"Come on, George, look up," John said. "You can't wallow in misery forever. Tell us what's wrong."
George just pulled the coat around him and didn't look up. He heaved a big sigh.
The other three sat on the bench around George and waited. Nothing happened.
"Look, if you keep being so stubborn and not saying anything, the longer we'll have to freeze out here," Paul said.
"Can't you guys take a hint?" George mumbled, not looking up. "I don't want to talk to anyone right now."
"Well, it's cold out here, and you were crazy to go out without a coat," Ringo said. "Besides, how could we just ignore you when you're this down in the dumps?"
"Maybe it would help if you told us what Ellen said," John added.
George stood up all of a sudden. "What is this, a therapy session? Can't you see that I'm not going to talk to anybody? Leave me alone!" With that, he stormed down the path.
"What now?" Paul asked.
"I think we seemed to be too worried about him," John said.
"Maybe if we ignore him he'll come back," Ringo suggested.
"Maybe you're right," Paul said. "Come on." They went back to the house. At lunchtime, George didn't come back. He didn't appear all afternoon. And it had started to snow a lot outside.
"So we're just ignoring him when he's been gone all day and it's weather like this?" Paul asked, suddenly standing up in the middle of a game of cards.
"Paul's right," Ringo said. "Maybe we could stand to be a little more worried about him. What if he's frozen to death out there?"
"I don't think so," John said. "George has probably found somewhere to go."
"What if he hasn't?" Ringo asked.
"Why are you always looking on the bad side of things?" John wondered. "Come on, show some optimism."
"Do you think it's easy to be optimistic when one of your best pals is out there probably catching pneumonia if he hasn't become a solid block of ice already?" Paul asked. "We've got to do something."
So, once again, the three went out to search for George.
WHERE GEORGE WENT...
About two hours after he had stormed away, George suddenly realized he was out of London, since he hadn't stopped. And it was snowing. And he was freezing. And he was still walking.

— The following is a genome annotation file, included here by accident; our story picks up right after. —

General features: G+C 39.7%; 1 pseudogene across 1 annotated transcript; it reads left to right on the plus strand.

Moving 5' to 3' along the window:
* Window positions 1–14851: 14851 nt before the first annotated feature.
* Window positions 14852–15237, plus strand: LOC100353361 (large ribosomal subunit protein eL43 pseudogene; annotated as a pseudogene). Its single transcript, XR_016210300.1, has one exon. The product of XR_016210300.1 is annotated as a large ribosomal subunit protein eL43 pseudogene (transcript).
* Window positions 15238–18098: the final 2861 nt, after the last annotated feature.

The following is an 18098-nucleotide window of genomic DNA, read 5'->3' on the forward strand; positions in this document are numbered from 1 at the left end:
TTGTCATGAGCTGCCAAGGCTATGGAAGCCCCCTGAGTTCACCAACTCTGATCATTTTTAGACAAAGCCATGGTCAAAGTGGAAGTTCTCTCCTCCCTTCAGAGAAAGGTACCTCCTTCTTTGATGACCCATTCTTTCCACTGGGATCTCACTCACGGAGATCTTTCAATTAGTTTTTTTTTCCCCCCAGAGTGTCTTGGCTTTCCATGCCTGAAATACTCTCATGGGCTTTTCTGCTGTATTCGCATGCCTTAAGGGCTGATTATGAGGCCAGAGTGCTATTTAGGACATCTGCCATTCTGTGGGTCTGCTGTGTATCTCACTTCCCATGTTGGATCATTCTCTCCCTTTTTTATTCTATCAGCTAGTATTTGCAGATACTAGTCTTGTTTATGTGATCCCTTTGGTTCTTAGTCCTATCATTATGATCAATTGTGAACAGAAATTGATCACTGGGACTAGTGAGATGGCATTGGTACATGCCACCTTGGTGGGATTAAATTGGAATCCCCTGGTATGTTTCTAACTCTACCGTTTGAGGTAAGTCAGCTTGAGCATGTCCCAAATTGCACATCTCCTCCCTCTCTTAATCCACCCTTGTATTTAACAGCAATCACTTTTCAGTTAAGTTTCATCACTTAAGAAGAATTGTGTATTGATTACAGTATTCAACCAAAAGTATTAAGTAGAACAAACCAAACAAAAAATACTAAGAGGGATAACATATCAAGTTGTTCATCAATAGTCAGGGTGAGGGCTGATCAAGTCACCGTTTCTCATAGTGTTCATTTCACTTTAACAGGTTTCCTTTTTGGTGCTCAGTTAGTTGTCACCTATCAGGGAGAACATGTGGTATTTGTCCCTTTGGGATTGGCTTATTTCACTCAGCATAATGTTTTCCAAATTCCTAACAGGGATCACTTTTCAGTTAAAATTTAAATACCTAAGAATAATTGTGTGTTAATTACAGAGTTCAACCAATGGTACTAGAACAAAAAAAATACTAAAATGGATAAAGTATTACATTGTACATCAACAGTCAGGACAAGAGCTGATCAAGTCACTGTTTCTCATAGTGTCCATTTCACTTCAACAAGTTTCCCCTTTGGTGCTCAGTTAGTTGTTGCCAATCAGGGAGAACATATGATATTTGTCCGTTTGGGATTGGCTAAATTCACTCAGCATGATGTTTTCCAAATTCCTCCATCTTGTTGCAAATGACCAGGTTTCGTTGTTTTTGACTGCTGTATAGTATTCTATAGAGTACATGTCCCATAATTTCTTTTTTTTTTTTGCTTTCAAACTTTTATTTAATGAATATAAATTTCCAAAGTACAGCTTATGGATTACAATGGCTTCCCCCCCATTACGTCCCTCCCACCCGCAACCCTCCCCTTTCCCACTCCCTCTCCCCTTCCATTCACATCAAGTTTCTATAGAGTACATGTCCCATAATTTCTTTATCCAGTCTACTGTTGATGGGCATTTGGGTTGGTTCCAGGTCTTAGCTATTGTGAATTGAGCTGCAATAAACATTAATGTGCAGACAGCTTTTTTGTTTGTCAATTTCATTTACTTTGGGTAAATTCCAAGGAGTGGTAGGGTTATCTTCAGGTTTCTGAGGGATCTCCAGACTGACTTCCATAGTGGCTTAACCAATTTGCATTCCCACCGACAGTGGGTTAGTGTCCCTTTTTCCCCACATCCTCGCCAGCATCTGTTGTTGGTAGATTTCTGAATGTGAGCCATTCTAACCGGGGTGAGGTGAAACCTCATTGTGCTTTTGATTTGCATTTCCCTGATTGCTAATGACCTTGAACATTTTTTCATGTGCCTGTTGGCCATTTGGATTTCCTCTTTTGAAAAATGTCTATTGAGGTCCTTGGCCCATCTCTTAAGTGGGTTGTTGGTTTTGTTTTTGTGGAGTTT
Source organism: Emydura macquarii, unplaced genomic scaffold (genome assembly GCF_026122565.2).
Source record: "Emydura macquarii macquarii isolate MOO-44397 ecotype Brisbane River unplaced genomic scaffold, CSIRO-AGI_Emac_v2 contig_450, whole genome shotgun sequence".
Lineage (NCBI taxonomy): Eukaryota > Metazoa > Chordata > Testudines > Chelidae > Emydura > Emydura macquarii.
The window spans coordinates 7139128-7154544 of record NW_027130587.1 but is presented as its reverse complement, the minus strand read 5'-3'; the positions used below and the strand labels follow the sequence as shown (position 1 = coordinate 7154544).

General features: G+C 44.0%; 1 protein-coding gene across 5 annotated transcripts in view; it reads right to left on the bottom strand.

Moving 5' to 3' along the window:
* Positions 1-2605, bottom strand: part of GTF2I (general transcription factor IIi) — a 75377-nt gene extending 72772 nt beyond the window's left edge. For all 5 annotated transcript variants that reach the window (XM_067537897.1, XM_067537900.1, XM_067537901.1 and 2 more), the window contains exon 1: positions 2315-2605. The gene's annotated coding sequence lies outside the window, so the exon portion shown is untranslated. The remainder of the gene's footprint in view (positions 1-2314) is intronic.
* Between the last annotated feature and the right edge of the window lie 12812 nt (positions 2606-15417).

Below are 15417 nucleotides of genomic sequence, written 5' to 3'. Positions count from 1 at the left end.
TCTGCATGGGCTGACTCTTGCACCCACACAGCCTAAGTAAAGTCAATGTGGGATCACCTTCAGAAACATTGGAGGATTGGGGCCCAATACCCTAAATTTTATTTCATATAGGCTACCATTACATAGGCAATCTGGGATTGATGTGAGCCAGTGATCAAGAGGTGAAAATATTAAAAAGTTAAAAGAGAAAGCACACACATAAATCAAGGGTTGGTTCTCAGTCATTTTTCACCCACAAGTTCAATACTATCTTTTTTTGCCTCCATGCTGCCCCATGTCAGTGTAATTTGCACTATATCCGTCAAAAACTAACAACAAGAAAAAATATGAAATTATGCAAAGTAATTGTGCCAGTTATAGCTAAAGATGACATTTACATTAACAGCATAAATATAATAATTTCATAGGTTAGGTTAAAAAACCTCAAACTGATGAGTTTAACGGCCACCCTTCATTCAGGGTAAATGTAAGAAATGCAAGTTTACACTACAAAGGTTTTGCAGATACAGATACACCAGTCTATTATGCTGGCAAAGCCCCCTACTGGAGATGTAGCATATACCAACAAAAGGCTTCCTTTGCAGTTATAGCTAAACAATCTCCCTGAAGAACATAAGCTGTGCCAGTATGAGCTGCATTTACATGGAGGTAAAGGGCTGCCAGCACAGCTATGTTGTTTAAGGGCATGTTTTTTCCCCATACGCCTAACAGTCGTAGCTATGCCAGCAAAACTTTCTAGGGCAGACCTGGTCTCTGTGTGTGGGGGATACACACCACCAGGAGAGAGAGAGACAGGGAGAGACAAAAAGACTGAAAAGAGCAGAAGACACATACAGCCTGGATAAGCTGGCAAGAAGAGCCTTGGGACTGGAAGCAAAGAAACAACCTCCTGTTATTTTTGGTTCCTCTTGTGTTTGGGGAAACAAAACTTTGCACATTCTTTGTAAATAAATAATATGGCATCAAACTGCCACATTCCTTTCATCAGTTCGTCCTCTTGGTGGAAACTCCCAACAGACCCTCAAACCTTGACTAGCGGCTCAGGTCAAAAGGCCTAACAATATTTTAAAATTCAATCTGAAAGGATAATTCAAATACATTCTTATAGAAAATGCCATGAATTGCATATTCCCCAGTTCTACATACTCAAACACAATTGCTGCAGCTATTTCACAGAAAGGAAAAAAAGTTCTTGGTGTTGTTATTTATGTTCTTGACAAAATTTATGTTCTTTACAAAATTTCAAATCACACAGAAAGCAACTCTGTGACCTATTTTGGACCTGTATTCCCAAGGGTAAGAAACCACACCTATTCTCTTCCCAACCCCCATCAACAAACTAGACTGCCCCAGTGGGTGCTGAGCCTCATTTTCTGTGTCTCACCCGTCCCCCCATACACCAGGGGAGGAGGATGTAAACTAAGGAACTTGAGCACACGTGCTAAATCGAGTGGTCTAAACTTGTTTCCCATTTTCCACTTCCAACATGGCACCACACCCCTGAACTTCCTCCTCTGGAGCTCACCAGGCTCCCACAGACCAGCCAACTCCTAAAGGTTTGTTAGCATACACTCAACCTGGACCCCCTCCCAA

George stopped in the middle of the frozen road. Nobody would be driving in this weather for sure. He sat down beside the road and sat down, curling up as tight as he could. He was afraid to cry, for fear the tears would freeze to his face. But George couldn't help himself. Hey, you'd be sad too if you were away from home, away from your friends, away from everything except what was left of yourself. The cold made George tremble even more. His entire face was bright red. Curling up even tighter to salvage what was left of the little warmth he had, George silently spit curses into the cold air. They turned to puffs of mist, then dissolved. Did anybody care?
Remember when we said nobody would be driving in that weather? Well,
nobody except for three certain guys...
"Careful, Paul!" John exclaimed. "These roads aren't exactly at their safest today."
"I'm surprised they're not closed down," Ringo said.
"We've driven all around London," Paul complained. "No sign of him."
"Maybe he's inside somewhere," John offered.
"Where would he go? Almost all the places are closed because of the weather," Ringo replied.
"He could have walked so far that he's now outside London," Paul said. "Let's go for a drive in the country."
"We sure picked a day for it," John mumbled.
About an hour later...
Ringo was looking out of the window. He let out a "Hey! Stop!" when he saw a figure huddled by the side of the road. The only things the figure had to keep him warm were clothes and a mere coat. No hat, no scarf, no gloves.